How have these three played a role in the other issue campaigns I mentioned last time: smoking cessation, seatbelts and skin cancer prevention?
Let’s start with smoking. There is no such thing as a healthier cigarette (though the tobacco industry made a lot of dough via the insinuation with “light” cigarettes). So, the only healthy alternative to smoking cigarettes is not smoking cigarettes–clearly bad for the bottom line. And, given the addictive properties of nicotine, consumer demand was unlikely to be dramatically impacted by anti-smoking communications campaigns alone.
Enter government action. First, taxes. There is a clear link between smoking rates and the cost of cigarettes, particularly among underage smokers. When states started taxing the bojangles out of a pack of smokes, consumer demand declined. The feds also increased regulation on marketing: warning labels on packages, no broadcast ads, and less smoking in movies. When proof of the damage caused by second-hand smoke emerged, governments started limiting smoking in the workplace and public spaces. Finally, the states sued the pants off the tobacco companies for lying about the health-risks and addictive properties of cigarettes. Of note, the requirement in the settlement that the industry make payments to the states for state agencies to spend on smoking cessation and prevention programs proved genius for big tobacco. Though most states spent that money as intended in the early years on effective communication and education programs, budget demands soon sucked that money into other unrelated line items. Nonetheless, we have a lower smoking rate in the US today than we did before this combination of public policy and persuasion shamed Joe Camel.
Seatbelts is a more nuanced issue. Technically, it is possible to drive a car without your seatbelt on and cause no harm to anyone. Having lived in Massachusetts–even today, a surprisingly anti-seatbelt state–I know people who have done it. The challenge is that those low-likelihood, high-hazard car wrecks are a killer (often, literally) if you are harness free. The National Highway Transportation Safety Administration (NHTSA) has done a lot of research on this topic, and they found that the secret sauce for increasing seatbelt use is primary seatbelt laws (you can get pulled over and ticketed for not wearing your seatbelt) + broadcast advertising reminding people that they will be pulled over for not wearing their seatbelt. In the states with primary seatbelt laws, usage rates average about 10% higher.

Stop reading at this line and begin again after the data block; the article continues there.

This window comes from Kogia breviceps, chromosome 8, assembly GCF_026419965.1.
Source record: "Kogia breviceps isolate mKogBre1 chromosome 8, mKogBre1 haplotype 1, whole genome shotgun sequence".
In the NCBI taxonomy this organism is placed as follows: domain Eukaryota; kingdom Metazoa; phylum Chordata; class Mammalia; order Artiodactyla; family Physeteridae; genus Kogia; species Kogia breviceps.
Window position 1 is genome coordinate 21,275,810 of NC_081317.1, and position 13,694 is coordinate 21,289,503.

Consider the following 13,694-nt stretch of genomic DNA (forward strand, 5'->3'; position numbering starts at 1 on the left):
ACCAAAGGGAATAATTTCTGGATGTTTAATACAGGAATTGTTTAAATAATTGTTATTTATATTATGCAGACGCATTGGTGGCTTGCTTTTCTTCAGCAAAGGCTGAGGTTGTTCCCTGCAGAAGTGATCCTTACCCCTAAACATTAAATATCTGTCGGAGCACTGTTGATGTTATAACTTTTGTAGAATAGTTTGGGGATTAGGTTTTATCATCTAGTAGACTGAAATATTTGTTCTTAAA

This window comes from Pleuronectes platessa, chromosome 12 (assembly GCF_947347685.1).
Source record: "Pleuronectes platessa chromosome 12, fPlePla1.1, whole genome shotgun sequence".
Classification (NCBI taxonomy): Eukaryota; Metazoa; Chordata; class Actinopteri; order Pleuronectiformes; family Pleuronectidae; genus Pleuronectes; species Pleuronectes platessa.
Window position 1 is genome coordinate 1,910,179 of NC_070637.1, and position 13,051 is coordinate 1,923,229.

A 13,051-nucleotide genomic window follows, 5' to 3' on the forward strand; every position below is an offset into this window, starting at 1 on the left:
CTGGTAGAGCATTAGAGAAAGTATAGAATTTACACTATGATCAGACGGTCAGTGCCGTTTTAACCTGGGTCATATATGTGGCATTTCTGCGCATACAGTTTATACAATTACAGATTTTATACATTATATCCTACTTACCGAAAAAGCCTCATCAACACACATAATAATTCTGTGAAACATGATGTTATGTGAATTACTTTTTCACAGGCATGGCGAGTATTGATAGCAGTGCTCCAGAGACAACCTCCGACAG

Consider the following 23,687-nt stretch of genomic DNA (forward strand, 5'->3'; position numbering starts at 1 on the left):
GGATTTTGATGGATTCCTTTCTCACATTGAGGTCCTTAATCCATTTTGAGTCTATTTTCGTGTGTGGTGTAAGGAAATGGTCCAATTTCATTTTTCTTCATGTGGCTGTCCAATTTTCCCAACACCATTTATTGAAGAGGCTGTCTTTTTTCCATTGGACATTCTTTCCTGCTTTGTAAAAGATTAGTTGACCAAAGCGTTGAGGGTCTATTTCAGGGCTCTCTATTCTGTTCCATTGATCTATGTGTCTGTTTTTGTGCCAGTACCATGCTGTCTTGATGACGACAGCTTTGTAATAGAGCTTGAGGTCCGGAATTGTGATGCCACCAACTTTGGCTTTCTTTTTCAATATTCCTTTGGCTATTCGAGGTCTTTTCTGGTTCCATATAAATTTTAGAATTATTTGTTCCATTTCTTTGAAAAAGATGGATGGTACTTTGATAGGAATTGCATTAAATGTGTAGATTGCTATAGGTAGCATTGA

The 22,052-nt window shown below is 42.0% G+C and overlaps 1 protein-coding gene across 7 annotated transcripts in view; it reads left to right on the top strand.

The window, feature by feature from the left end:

Finally, skin cancer prevention. Growing up in Florida in the 1980s has earned me many a biopsy in the interest of melanoma prevention. Those will scare anyone into buying stock in SPF 70. Plus, who doesn’t know about the risks of sun damage these days? So, it was surprising for me to learn that in the US, skin cancer rates are on the rise. Similar to the obesity epidemic, skin cancer prevention is complicated by the fact that people actually need some sun exposure to be healthy. Ironically, the Vitamin D produced by sun-to-skin contact can help prevent some cancers. Of course, the real challenge to lowering skin cancer rates is that most people believe they look better with a tan. Long-term, sunscreen fanatics age better, but see previous comments about instant v. delayed gratification.
What’s to be done about the sun? The good news is that there is an entire industry behind sun protection, and anyone who has been to a drug store knows it is a crowded field. Where there is an industry, there are big marketing dollars. Perhaps they could collude to copy some of the old tobacco tricks like using product placements in movies. Maybe Neutrogena could outbid Smartwater for a Jennifer Anniston endorsement of Helioplex SPF 100 to see if she can start a trend by abandoning her perma-tan. In the meantime, the FDA has stepped in to regulate the labeling and claims made by sunscreens, so those who do use them are clear about what they are or aren’t protected from.
Which lessons learned from these three problems can be applied to our obesity epidemic? The third and final installment is coming soon…